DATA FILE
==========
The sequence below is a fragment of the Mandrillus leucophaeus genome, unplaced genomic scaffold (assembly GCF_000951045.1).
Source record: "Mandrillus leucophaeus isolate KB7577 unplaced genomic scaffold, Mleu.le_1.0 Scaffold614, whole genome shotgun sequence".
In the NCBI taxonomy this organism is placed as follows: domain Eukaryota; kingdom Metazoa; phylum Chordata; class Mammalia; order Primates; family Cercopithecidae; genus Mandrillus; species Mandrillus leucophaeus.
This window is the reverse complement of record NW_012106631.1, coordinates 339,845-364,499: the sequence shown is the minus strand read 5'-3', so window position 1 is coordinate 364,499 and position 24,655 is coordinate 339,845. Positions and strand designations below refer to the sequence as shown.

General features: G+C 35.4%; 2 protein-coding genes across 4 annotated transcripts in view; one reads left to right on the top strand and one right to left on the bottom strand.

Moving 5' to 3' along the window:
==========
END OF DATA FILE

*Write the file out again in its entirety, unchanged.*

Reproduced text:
The sequence below is a fragment of the Mandrillus leucophaeus genome, unplaced genomic scaffold (assembly GCF_000951045.1).
Source record: "Mandrillus leucophaeus isolate KB7577 unplaced genomic scaffold, Mleu.le_1.0 Scaffold614, whole genome shotgun sequence".
In the NCBI taxonomy this organism is placed as follows: domain Eukaryota; kingdom Metazoa; phylum Chordata; class Mammalia; order Primates; family Cercopithecidae; genus Mandrillus; species Mandrillus leucophaeus.
This window is the reverse complement of record NW_012106631.1, coordinates 339,845-364,499: the sequence shown is the minus strand read 5'-3', so window position 1 is coordinate 364,499 and position 24,655 is coordinate 339,845. Positions and strand designations below refer to the sequence as shown.

General features: G+C 35.4%; 2 protein-coding genes across 4 annotated transcripts in view; one reads left to right on the top strand and one right to left on the bottom strand.

Moving 5' to 3' along the window: